They serve as role models for at-risk teens in Portland. They partner with nonprofit agencies in the greater community. And this Friday, the men’s basketball team is heading to Taiwan for a trip filled with service projects, community outreach and basketball games.

The Lions will compete in nine games, including Lovelife, a high-profile annual event that raises awareness and money for children with cancer. Teammates will present the Good News during each half-time.

“This trip is important because it’s an exceptional opportunity to share the gospel,” says sophomore business major Tanner Schula. “God has blessed us with the platform of basketball for ministry. Through basketball, we can first connect with the Taiwanese on a personal basis — and then share Christ.”

During the nine-day trip, the Lions will visit several schools, churches and an assisted living facility.

“It’s exciting that a small Christian school can have such a large capacity for ministry,” says Schula, “This trip displays Multnomah’s expansive reach.”

‘What Multnomah is all about’

Head Basketball Coach Curt Bickley puts a heavy emphasis on outreach and community service; he’s led his teams on mission trips to the Czech Republic and Taiwan for the past seven years. This is the fifth time the Lions are traveling to Taiwan.

“We’re looking forward to seeing old friends, spreading the Gospel, and playing basketball in a great place,” says Bickley. “It’s very exciting that our university has such an emphasis on mission work and that we get to take part in such a great trip.”

The athletes don’t stop serving when they’re back in the States. For the past eight years, the Lions have hosted a free basketball clinic for children at a Native American reservation in Washington. The clinic gives the team an opportunity to impart their skills — and share their faith. “Kids have gotten saved at these events,” says Bickley.

The Lions also volunteer at Providence Children’s Hospital, just down the street from campus. The athletes connect with boy and girls, some of them terminally ill, for a few hours each week. They play games, read, color or just talk.

“Our outreach is extensive,”says Bickley. “This team reflects what Multnomah is all about.”

Communicating values through action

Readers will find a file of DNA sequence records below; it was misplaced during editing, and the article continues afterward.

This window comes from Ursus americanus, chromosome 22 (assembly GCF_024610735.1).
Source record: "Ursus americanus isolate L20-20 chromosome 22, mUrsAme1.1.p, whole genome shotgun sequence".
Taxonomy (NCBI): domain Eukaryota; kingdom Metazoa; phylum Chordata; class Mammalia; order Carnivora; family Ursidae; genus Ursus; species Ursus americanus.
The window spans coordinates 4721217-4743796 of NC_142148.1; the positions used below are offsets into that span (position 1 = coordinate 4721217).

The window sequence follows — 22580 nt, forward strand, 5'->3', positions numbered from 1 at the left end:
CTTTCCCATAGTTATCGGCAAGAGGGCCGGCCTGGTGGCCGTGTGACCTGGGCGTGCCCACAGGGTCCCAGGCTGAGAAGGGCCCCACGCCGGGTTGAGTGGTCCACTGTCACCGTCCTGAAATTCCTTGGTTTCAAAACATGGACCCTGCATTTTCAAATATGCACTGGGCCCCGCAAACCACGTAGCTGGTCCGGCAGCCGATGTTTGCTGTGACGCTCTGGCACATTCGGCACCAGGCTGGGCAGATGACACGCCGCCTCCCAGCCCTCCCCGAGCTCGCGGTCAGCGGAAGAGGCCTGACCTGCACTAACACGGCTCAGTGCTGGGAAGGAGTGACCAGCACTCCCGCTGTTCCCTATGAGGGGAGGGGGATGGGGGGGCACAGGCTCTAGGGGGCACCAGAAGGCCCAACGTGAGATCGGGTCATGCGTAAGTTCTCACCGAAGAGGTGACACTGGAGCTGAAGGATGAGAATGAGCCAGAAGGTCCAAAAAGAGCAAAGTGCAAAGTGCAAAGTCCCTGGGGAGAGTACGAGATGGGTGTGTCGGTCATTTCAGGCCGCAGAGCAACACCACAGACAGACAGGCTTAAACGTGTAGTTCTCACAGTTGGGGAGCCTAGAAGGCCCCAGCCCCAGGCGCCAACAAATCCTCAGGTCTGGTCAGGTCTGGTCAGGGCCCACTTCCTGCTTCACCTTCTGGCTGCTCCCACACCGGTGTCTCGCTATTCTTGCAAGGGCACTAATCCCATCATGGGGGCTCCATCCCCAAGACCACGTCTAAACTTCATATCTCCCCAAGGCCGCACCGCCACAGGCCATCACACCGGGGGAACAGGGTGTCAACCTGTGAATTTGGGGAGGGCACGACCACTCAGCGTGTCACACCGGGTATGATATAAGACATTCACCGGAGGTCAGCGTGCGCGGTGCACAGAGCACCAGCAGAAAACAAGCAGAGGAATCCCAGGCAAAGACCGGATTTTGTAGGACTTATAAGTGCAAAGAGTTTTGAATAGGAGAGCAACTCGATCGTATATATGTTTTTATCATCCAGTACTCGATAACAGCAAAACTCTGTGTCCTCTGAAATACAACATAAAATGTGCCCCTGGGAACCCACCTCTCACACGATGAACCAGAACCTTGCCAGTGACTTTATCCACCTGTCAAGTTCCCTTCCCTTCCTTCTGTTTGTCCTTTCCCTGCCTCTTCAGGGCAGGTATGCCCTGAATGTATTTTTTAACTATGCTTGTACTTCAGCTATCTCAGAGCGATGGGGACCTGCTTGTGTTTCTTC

The trip to Taiwan closely follows another service event Multnomah has observed for decades — Day of Outreach. Once every spring and fall, students volunteer at several locations in the Portland community in need of their time and energy. A volunteer site can be anywhere: a nonprofit organization, a school, a community center. Even a neighbor’s home. MU cancels classes for the day so students can devote their whole morning to service.

Senior psychology major Brenna Coy has been attending Day of Outreach since she transferred to MU as a sophomore. “Volunteering encourages me and other students to reach out to our neighborhood,” she says. “It builds bridges in the community.”

Theology and philosophy professor Dr. Mike Gurney agrees. He appreciates the opportunity to impact local organizations while interacting with students outside the classroom. Multnomah requires half of its professors to participate in each Day of Outreach event.

“As Christians, it’s not just about what we say; it’s also about what we do,” he says. “We want to communicate our values through action.”

One fall, Gurney and Coy joined a group of student volunteers at Portland Metro Arts (PMA), a nonprofit community arts organization in Southeast Portland. For several hours they dusted, wiped, polished and swept.

Nancy Yeamans, PMA’s executive director, supervised as students bustled around her. A vacuum hummed in the background, and the smell of Windex hung in the air.

“I know you think that cleaning is probably not a big deal,” she said. “But to us it’s a huge deal because we rely a lot on volunteers. It’s meaningful beyond what you can imagine.”